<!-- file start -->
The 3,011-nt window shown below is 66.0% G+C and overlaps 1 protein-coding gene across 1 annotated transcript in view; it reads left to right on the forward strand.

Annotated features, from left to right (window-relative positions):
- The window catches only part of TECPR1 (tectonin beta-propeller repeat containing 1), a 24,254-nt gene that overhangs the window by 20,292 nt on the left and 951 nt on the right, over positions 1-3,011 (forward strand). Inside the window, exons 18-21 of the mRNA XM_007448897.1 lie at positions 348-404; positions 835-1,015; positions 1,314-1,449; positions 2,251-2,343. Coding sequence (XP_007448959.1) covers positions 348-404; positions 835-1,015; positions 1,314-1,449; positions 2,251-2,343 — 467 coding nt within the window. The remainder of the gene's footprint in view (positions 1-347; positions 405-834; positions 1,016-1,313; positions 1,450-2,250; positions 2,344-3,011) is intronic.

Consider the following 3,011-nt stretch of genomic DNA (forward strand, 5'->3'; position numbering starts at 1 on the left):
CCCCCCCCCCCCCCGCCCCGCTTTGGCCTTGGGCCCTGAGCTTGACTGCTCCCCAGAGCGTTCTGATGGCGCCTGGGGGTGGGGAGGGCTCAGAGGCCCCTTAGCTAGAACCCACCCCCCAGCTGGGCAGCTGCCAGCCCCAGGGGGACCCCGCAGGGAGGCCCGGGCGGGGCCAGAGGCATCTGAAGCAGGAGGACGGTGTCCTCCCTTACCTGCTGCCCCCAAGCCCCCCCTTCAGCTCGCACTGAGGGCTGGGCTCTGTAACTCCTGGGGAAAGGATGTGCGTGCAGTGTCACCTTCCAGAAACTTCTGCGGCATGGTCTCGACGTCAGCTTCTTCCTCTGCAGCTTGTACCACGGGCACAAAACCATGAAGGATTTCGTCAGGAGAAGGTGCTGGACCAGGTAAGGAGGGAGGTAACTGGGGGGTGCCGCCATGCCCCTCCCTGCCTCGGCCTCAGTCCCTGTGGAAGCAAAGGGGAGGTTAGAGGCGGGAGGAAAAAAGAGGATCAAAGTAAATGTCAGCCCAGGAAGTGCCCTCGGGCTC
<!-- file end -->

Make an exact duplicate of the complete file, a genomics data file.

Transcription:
The 3,011-nt window shown below is 66.0% G+C and overlaps 1 protein-coding gene across 1 annotated transcript in view; it reads left to right on the forward strand.

Annotated features, from left to right (window-relative positions):
- The window catches only part of TECPR1 (tectonin beta-propeller repeat containing 1), a 24,254-nt gene that overhangs the window by 20,292 nt on the left and 951 nt on the right, over positions 1-3,011 (forward strand). Inside the window, exons 18-21 of the mRNA XM_007448897.1 lie at positions 348-404; positions 835-1,015; positions 1,314-1,449; positions 2,251-2,343. Coding sequence (XP_007448959.1) covers positions 348-404; positions 835-1,015; positions 1,314-1,449; positions 2,251-2,343 — 467 coding nt within the window. The remainder of the gene's footprint in view (positions 1-347; positions 405-834; positions 1,016-1,313; positions 1,450-2,250; positions 2,344-3,011) is intronic.

Consider the following 3,011-nt stretch of genomic DNA (forward strand, 5'->3'; position numbering starts at 1 on the left):
CCCCCCCCCCCCCCGCCCCGCTTTGGCCTTGGGCCCTGAGCTTGACTGCTCCCCAGAGCGTTCTGATGGCGCCTGGGGGTGGGGAGGGCTCAGAGGCCCCTTAGCTAGAACCCACCCCCCAGCTGGGCAGCTGCCAGCCCCAGGGGGACCCCGCAGGGAGGCCCGGGCGGGGCCAGAGGCATCTGAAGCAGGAGGACGGTGTCCTCCCTTACCTGCTGCCCCCAAGCCCCCCCTTCAGCTCGCACTGAGGGCTGGGCTCTGTAACTCCTGGGGAAAGGATGTGCGTGCAGTGTCACCTTCCAGAAACTTCTGCGGCATGGTCTCGACGTCAGCTTCTTCCTCTGCAGCTTGTACCACGGGCACAAAACCATGAAGGATTTCGTCAGGAGAAGGTGCTGGACCAGGTAAGGAGGGAGGTAACTGGGGGGTGCCGCCATGCCCCTCCCTGCCTCGGCCTCAGTCCCTGTGGAAGCAAAGGGGAGGTTAGAGGCGGGAGGAAAAAAGAGGATCAAAGTAAATGTCAGCCCAGGAAGTGCCCTCGGGCTC